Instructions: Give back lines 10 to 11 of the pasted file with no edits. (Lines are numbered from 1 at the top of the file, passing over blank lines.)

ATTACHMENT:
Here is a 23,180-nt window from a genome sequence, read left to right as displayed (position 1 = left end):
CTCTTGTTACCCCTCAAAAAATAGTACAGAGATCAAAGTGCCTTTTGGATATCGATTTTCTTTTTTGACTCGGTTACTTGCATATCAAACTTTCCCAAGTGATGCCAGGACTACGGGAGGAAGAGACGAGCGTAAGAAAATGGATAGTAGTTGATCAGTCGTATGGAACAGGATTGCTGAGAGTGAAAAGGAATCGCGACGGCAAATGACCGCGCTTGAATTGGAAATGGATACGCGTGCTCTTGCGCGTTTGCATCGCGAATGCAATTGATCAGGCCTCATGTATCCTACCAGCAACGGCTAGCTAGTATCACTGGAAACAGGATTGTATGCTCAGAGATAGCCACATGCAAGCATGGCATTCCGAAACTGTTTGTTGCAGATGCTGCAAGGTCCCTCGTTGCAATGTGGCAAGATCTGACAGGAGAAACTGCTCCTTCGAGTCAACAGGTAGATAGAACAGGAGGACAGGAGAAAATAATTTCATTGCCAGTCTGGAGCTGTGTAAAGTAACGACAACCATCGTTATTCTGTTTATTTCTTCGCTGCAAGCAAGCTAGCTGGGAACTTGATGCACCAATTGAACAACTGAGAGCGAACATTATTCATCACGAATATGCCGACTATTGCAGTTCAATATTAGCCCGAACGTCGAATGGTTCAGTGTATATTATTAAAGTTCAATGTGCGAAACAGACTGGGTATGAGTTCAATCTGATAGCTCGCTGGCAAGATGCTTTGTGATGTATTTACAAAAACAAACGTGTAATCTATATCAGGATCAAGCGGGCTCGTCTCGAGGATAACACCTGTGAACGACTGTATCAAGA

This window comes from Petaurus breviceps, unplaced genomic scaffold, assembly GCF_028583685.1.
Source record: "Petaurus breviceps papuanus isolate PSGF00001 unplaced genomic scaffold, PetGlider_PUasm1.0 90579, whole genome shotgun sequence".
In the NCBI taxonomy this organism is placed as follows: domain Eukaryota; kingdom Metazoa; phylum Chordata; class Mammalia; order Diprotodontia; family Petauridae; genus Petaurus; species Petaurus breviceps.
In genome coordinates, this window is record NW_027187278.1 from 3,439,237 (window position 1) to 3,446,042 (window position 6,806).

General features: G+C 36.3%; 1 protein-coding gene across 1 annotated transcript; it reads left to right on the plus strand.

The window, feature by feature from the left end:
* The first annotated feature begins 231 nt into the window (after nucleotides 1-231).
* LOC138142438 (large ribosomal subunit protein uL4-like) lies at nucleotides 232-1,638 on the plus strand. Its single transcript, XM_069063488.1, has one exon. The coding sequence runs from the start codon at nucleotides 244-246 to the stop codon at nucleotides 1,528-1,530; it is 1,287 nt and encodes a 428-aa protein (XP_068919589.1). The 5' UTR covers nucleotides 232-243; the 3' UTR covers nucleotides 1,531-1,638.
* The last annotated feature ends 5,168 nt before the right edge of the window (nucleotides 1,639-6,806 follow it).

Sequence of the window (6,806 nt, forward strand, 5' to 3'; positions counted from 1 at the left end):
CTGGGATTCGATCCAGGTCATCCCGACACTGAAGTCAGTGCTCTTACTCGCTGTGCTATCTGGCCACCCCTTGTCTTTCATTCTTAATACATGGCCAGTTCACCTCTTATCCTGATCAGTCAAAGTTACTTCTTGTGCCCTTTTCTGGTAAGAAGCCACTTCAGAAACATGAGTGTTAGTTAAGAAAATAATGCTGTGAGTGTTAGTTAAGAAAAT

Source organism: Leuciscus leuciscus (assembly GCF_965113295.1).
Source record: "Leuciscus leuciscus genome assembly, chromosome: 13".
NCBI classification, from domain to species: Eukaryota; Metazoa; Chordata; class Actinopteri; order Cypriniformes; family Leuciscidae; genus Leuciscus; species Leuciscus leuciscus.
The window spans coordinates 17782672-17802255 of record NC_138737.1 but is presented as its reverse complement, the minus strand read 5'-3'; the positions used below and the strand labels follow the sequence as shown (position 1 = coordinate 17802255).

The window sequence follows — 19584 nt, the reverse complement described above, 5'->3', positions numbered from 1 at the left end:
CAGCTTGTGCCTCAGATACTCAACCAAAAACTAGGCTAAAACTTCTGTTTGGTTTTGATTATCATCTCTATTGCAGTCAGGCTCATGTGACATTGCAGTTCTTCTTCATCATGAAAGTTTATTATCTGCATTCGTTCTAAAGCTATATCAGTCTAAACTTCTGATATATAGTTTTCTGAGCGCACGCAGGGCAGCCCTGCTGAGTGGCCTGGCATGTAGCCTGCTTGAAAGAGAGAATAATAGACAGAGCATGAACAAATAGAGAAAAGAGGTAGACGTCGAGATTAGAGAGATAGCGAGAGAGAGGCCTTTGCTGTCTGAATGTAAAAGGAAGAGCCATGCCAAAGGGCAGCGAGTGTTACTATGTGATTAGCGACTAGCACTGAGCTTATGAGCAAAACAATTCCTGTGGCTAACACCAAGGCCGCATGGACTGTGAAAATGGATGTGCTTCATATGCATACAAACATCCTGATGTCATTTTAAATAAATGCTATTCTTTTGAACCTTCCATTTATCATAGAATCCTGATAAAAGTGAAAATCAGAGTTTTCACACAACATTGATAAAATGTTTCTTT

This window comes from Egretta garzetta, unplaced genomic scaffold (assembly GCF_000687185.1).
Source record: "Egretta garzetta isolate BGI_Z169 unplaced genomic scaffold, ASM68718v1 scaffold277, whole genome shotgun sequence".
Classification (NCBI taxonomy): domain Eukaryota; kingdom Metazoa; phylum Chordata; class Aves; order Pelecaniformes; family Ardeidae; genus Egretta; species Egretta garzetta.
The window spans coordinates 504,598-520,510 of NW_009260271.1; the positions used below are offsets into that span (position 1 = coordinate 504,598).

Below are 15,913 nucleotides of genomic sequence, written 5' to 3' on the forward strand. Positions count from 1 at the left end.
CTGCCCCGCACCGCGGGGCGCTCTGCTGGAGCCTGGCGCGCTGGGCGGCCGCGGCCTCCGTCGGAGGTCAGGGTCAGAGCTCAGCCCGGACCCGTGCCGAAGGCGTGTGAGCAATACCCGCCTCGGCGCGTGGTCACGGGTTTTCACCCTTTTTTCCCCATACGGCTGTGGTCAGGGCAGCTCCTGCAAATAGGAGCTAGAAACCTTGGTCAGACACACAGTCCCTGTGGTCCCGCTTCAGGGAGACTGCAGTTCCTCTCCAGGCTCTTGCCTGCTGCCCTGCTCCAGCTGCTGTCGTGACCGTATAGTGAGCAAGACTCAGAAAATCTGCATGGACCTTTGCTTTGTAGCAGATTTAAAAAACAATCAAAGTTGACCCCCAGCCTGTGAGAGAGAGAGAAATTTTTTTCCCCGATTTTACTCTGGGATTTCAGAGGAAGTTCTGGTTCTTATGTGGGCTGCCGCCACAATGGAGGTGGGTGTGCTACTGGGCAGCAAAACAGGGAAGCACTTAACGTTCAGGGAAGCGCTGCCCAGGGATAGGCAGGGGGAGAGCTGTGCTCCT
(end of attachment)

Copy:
* LOC138142438 (large ribosomal subunit protein uL4-like) lies at nucleotides 232-1,638 on the plus strand. Its single transcript, XM_069063488.1, has one exon. The coding sequence runs from the start codon at nucleotides 244-246 to the stop codon at nucleotides 1,528-1,530; it is 1,287 nt and encodes a 428-aa protein (XP_068919589.1). The 5' UTR covers nucleotides 232-243; the 3' UTR covers nucleotides 1,531-1,638.
* The last annotated feature ends 5,168 nt before the right edge of the window (nucleotides 1,639-6,806 follow it).